Election attorney Andy Gordon said it’s “pretty transparent” what Johnson’s strategy is.
“If you subpoena someone to show up and they don’t show up, all their signatures are automatically disqualified. That’s what they’re trying to do,” Gordon said. “Their hope is that the people don’t show up.”
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Jim Barton, the attorney for the Clean Energy campaign, failed in his effort to quash the subpoenas pre-trial, as the court ruled the plaintiffs may subpoena however many signature gatherers they choose. The judge has also acknowledged the logistical challenges that issuing so many subpoenas presents.
That could be an opening for Barton to make the argument that some of the subpoenas weren’t necessary and the judge shouldn’t disqualify signatures even if an individual doesn’t make it to trial, Gordon said.
“I think that’s the argument you need to make because of these peculiar statutes, and because you’re dealing with kind of fundamental constitutional rights to the initiative,” Gordon said. “They should have to make a particularized showing, at least when you subpoena 1,600 (individuals), that there’s some reason to think there’s really underlying problems, other than just a ploy to disqualify the signatures.”
Attorney Roopali Desai, who worked with Gordon in 2016 to subpoena dozens of circulators in two initiative challenges for the first time under the 2014 law, said there may also be an argument that the statute requiring judges to toss signatures for no-show circulators is, on its face, unconstitutional.
“It may just be, as a statutory impediment on the citizen initiative process, not counting voters signatures simply because a circulator doesn’t show up — there’s a disconnect between the impact to the voter who signs the petition versus this burdensome requirement that was put into statute by the Legislature,” Desai said.
Barton has hinted at arguments he might make in trial. Issuing subpoenas just to see if an individual will show up “is contrary to the purpose of that (subpoena) power being granted to attorneys,” he said.
“When you subpoena someone to trial, you are compelling them to appear, presumably for a reason. And I think just to see if they show is not a good reason,” Barton told the Arizona Capitol Times. “It’s not what the subpoena power is for.”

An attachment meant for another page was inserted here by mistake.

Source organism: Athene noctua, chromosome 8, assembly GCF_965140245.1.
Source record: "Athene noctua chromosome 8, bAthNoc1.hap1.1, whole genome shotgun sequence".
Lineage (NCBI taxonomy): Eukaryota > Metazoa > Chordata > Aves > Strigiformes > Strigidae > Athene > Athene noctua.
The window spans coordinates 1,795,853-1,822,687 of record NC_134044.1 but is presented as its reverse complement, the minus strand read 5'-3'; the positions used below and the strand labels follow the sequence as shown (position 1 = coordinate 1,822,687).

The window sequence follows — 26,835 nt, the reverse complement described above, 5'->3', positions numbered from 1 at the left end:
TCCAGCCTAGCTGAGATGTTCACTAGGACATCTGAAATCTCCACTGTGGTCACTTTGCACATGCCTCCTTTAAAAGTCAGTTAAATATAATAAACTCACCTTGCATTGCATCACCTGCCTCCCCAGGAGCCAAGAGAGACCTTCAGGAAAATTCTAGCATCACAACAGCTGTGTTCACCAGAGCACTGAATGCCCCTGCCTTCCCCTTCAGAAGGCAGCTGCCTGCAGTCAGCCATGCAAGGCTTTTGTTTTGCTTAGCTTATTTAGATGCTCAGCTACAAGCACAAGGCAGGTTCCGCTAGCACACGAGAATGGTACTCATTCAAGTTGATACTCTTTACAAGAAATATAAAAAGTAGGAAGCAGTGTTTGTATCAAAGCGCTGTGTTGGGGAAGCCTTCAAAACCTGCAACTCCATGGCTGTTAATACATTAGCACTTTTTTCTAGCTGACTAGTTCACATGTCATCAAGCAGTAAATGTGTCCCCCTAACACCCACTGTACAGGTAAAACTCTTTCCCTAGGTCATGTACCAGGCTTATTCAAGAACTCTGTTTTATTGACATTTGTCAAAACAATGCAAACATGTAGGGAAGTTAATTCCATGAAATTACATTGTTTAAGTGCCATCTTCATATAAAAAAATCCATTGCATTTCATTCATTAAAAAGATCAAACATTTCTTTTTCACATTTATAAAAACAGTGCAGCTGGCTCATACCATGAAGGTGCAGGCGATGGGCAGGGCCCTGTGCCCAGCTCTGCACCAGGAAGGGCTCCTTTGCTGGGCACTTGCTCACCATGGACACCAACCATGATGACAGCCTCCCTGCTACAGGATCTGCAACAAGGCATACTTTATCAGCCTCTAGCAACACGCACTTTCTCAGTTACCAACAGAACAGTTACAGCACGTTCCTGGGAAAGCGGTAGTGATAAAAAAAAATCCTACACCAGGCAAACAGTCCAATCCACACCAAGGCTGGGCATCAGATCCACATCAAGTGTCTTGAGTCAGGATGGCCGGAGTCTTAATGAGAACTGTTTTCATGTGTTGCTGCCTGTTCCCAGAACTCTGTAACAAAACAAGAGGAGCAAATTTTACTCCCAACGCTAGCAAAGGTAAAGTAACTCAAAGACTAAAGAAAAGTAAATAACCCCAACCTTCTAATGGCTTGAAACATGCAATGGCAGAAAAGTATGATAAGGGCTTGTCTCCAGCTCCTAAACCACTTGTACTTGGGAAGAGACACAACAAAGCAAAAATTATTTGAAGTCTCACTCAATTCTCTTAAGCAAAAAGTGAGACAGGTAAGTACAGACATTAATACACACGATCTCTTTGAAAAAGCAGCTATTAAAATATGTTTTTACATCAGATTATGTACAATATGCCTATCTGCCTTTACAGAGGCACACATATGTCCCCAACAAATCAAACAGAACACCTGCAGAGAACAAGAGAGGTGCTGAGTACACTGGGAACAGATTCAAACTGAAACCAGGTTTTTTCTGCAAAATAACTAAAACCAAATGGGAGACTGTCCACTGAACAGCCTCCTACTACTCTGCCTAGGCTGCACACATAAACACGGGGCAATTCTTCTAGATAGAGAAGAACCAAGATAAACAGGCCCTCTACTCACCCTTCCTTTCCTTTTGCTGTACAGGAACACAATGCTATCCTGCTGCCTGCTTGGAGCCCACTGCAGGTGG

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Desai said Barton might be on to something by arguing that there’s a disconnect between the Rules of Civil Procedure, which specify when and how subpoenas are issued, and the law as written in 2014.
When Gordon and Desai were hired to challenge an initiative to cap the pay of top hospital executives, they were cautious in who they subpoenaed. Though they identified more than 300 signature gatherers with potential issues on their petitions, Desai said they only subpoenaed about 80 individuals.
Desai said they thought it frivolous to issue subpoenas for individuals when there were other ways to easily prove in court a signature was problematic and should be invalidated.
“You have to give people notice of what it is that you want. It has to be within a particular time frame. And then you have to have these specific procedures to have them show up,” Desai said. “The statute just seems to completely obliterate, or pay no attention, to the service rules.”
That could be a path to argue that the statute requiring signatures to be tossed should be overruled by the courts, Desai said.
In the end, the citizens initiatives that thousands of Arizonans worked to circulate, and hundreds of thousands of Arizonans signed petitions in support will be decided not at the ballot box but by seven justices in robes applying laws enacted by our lawless GOP legislators to restrict and limit your constitutional right to enact laws by citizens initiatives and referendums that they oppose in service to their corporate masters.